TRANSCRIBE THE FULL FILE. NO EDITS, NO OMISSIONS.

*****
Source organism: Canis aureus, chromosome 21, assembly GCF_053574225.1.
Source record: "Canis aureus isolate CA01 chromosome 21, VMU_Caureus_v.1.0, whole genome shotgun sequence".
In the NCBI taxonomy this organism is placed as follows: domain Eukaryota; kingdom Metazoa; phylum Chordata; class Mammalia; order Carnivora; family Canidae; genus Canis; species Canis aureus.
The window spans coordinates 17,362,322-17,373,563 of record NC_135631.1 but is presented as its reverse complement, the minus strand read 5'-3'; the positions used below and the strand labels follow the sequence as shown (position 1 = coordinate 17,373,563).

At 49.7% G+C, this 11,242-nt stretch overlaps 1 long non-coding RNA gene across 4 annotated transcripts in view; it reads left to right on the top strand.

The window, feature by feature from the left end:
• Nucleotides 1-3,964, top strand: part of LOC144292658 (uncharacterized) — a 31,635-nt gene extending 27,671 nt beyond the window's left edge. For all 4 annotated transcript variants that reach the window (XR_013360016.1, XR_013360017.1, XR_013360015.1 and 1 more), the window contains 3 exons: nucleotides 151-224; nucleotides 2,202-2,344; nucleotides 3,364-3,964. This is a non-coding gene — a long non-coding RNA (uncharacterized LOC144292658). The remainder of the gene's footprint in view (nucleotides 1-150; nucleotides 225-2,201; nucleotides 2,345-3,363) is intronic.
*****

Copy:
Source organism: Canis aureus, chromosome 21, assembly GCF_053574225.1.
Source record: "Canis aureus isolate CA01 chromosome 21, VMU_Caureus_v.1.0, whole genome shotgun sequence".
In the NCBI taxonomy this organism is placed as follows: domain Eukaryota; kingdom Metazoa; phylum Chordata; class Mammalia; order Carnivora; family Canidae; genus Canis; species Canis aureus.
The window spans coordinates 17,362,322-17,373,563 of record NC_135631.1 but is presented as its reverse complement, the minus strand read 5'-3'; the positions used below and the strand labels follow the sequence as shown (position 1 = coordinate 17,373,563).

At 49.7% G+C, this 11,242-nt stretch overlaps 1 long non-coding RNA gene across 4 annotated transcripts in view; it reads left to right on the top strand.

The window, feature by feature from the left end:
• Nucleotides 1-3,964, top strand: part of LOC144292658 (uncharacterized) — a 31,635-nt gene extending 27,671 nt beyond the window's left edge. For all 4 annotated transcript variants that reach the window (XR_013360016.1, XR_013360017.1, XR_013360015.1 and 1 more), the window contains 3 exons: nucleotides 151-224; nucleotides 2,202-2,344; nucleotides 3,364-3,964. This is a non-coding gene — a long non-coding RNA (uncharacterized LOC144292658). The remainder of the gene's footprint in view (nucleotides 1-150; nucleotides 225-2,201; nucleotides 2,345-3,363) is intronic.